Chapter 6
Section 6.9
 A particular kind of binary tree, called a heap
 It has two properties:
1. The value of each node is greater(max heap)/less (min heap)
than or equal to the value stored in each of its children.
2. The tree is perfectly balanced, and the leaves in the last
level are all in the leftmost positions.
 Heaps can be implemented by arrays.
 Elements in a heap are not perfectly ordered. There is no
relation between siblings .
Example: the array [2 8 6 1 10 15 3 12 11] seen as a tree
Different heaps constructed with the same elements
6.9.1 Heaps as Priority Queues
 A heap is a way to implement priority queues.
 Using linked list to implement priority queue is ineffective with large
number of nodes .
 Heap is perfectly balanced tree, so reaching a leaf requires less searches.
 Two procedures has to be implemented :
1. Enqueue an element : the element is added at the end of the
heap as the last leaf .
2. Dequeue an element : remove the root element from
the heap. Why ?
Chapter 8
 Even though trees are flexible and have many applications,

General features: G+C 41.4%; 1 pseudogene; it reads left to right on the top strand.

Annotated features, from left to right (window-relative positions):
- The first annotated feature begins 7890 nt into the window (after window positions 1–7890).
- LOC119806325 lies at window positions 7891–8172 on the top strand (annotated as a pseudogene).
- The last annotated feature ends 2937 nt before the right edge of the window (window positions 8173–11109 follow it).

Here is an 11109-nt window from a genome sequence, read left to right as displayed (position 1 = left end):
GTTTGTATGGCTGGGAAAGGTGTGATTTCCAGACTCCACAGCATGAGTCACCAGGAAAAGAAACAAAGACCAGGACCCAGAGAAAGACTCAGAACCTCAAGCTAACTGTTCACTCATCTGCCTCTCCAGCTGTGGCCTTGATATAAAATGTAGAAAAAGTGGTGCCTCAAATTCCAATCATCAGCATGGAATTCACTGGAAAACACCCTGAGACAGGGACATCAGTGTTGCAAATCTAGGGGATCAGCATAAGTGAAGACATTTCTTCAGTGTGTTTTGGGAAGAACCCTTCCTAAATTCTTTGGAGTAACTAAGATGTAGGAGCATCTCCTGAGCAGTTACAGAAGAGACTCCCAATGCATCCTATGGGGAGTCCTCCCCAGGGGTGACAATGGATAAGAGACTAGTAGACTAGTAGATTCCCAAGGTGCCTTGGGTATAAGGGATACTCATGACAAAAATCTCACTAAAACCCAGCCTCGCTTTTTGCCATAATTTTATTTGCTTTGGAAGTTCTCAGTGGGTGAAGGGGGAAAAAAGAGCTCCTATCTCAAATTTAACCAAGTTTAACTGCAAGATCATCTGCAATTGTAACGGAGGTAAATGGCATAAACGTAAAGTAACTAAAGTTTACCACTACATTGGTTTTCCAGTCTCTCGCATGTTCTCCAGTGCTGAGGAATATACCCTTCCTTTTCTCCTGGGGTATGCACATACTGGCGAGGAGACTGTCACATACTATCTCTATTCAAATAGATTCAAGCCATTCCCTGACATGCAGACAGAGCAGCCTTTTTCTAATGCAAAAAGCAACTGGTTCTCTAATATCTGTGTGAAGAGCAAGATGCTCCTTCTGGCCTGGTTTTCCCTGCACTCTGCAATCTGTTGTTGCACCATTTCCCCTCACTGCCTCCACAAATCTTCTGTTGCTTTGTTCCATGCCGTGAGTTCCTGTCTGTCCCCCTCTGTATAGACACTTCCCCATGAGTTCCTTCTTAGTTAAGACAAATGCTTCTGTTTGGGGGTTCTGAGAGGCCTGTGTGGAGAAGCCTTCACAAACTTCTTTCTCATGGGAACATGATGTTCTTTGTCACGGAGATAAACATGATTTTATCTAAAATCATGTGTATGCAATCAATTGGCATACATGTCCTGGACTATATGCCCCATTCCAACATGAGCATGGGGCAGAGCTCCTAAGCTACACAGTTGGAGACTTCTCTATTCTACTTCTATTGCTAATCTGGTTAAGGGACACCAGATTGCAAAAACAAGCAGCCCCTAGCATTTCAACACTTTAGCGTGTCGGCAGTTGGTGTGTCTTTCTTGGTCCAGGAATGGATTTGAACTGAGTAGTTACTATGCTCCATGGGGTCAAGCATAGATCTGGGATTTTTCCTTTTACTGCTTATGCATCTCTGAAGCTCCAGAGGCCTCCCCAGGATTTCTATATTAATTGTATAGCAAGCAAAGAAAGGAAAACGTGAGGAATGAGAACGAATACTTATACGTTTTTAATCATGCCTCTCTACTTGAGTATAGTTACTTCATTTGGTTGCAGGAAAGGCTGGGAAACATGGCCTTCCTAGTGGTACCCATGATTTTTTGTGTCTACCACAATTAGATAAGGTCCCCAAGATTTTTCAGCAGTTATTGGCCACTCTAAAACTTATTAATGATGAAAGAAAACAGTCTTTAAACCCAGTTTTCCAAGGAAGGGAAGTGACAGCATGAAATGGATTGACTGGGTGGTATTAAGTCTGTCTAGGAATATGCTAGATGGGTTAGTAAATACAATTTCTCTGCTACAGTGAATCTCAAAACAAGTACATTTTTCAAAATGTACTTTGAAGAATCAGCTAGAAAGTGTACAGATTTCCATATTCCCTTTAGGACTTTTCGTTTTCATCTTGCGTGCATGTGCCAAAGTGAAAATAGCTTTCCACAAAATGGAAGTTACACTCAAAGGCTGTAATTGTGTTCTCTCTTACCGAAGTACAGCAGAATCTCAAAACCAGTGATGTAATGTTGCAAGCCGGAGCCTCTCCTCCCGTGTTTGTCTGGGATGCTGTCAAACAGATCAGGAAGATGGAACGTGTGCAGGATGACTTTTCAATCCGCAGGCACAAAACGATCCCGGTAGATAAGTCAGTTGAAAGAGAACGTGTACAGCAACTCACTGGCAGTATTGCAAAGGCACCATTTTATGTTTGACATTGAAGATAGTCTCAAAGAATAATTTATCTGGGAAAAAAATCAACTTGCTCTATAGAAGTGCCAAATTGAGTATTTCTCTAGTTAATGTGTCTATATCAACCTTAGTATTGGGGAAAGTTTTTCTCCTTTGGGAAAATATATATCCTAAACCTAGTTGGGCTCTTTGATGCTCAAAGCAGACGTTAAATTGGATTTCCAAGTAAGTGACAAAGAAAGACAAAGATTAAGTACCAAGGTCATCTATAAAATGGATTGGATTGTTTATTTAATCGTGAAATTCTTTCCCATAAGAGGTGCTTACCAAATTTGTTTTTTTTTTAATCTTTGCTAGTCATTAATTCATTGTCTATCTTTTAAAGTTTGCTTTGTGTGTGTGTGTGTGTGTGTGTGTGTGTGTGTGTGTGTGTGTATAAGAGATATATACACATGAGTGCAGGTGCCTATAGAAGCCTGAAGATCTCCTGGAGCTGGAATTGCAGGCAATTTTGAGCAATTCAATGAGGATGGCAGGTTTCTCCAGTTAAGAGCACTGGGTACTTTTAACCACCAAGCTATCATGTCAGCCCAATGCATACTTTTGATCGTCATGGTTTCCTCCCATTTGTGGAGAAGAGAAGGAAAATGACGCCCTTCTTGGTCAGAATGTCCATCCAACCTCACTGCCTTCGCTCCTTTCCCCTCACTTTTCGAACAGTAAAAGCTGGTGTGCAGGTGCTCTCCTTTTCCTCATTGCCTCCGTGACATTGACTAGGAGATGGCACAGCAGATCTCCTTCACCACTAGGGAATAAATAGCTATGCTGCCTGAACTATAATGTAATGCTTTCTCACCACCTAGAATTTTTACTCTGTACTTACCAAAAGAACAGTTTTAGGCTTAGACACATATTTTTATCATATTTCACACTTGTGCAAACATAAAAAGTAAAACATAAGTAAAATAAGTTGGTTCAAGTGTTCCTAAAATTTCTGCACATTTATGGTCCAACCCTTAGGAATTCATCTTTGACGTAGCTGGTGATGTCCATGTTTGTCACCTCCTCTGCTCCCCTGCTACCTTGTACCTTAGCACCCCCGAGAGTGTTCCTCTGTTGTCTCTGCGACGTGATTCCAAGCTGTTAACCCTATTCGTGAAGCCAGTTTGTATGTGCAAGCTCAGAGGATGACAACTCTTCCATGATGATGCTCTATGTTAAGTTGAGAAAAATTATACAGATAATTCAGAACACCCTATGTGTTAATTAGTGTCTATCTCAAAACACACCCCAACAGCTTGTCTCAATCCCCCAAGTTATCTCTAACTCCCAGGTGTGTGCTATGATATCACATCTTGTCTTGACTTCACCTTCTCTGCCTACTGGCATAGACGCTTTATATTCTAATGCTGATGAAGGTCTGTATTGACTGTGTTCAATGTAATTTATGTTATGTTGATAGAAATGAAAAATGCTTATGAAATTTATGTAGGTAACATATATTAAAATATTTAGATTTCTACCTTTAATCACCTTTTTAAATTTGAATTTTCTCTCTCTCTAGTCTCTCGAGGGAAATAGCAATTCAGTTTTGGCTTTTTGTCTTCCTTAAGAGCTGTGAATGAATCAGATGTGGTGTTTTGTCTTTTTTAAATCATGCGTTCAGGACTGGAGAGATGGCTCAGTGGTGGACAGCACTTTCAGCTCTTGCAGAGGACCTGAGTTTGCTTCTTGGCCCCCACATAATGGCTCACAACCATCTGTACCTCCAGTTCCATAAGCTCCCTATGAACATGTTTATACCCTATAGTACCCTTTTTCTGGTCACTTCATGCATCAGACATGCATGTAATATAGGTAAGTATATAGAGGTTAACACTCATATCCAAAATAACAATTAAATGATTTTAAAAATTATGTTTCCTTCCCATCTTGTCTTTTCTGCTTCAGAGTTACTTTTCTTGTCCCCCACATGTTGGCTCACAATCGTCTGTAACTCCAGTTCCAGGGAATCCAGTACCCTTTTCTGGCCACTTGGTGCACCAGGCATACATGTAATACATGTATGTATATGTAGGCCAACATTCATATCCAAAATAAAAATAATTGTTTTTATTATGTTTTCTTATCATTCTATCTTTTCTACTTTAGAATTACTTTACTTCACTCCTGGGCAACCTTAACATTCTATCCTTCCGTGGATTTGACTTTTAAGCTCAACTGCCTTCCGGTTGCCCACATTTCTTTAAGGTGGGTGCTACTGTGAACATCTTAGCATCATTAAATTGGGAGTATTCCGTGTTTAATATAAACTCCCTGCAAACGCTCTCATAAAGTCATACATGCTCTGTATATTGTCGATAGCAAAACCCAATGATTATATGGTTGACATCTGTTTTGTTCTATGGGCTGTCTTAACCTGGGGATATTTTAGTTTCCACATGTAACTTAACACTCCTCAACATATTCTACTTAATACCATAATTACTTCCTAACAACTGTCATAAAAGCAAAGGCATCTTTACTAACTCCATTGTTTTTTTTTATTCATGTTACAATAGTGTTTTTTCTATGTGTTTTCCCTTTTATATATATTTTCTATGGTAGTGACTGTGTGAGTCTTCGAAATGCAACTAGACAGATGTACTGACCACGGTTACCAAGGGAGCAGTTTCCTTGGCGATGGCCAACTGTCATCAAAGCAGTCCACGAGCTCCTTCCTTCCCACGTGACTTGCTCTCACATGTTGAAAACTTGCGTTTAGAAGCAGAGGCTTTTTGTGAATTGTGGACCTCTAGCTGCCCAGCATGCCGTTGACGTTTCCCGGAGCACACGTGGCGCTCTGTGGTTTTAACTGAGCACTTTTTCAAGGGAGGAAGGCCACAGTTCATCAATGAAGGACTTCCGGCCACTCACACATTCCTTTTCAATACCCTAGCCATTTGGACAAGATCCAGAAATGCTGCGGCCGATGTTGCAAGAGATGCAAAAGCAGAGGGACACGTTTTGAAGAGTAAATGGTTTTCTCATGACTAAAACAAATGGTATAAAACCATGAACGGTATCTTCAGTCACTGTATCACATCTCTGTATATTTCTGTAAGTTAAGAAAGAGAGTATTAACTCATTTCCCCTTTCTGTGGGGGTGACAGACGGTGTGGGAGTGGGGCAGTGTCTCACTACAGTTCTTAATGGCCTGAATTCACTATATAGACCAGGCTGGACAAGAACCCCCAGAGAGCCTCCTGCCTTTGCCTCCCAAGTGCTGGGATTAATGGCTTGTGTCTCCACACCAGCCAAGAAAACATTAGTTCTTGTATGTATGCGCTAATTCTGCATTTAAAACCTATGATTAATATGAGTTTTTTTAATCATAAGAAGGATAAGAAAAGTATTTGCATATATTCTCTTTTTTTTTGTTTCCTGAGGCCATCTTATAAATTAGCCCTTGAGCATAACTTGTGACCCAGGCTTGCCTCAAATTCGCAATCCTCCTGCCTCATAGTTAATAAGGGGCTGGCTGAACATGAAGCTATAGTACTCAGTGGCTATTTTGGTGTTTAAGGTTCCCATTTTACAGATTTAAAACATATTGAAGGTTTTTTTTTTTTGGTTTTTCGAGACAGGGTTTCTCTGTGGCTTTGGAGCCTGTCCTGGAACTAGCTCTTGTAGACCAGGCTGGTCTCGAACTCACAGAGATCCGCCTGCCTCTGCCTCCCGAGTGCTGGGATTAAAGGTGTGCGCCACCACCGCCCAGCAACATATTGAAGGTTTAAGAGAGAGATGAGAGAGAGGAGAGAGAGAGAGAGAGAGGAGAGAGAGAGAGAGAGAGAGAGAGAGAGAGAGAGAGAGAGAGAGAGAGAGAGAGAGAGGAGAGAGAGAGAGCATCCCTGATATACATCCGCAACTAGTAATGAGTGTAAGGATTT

they have one limitation:
 They can only represent relations of hierarchical type, such as
relations between parent and child.
 Other relations are only represented indirectly.
 Graph, a generalization of a tree, is a data structure that
contain a collection of vertices( or nodes) and the
connections between them.
 Graph
 collection of nodes (vertices)
 collection of line segments connecting vertices (edges)
 Graph
 Directed
 Each line segment has a direction (Arc)
 Undirected
 No direction on any line segment (Edge)
 Neighbors
 Two vertices are said to be neighbors if an edge directly
connects them
 Path
 A sequence of vertices in which each vertex is adjacent to
the other
 Cycle
 A path that start and ends with the same vertex
 Loop
 A single Arc that begins and ends with the same vertex
 Connected Graph
 There is a path from any vertex to any other vertex
 Vertex Degree
 Indegree
 Number of arcs entering the vertex
 Outdegree
 Number of arcs leaving the vertex
Storage Structures
 Two sets
 Vertices
 Edges
 Two Representations
 Arrays (Adjacency Matrix)
 Linked Lists (Adjacency List)
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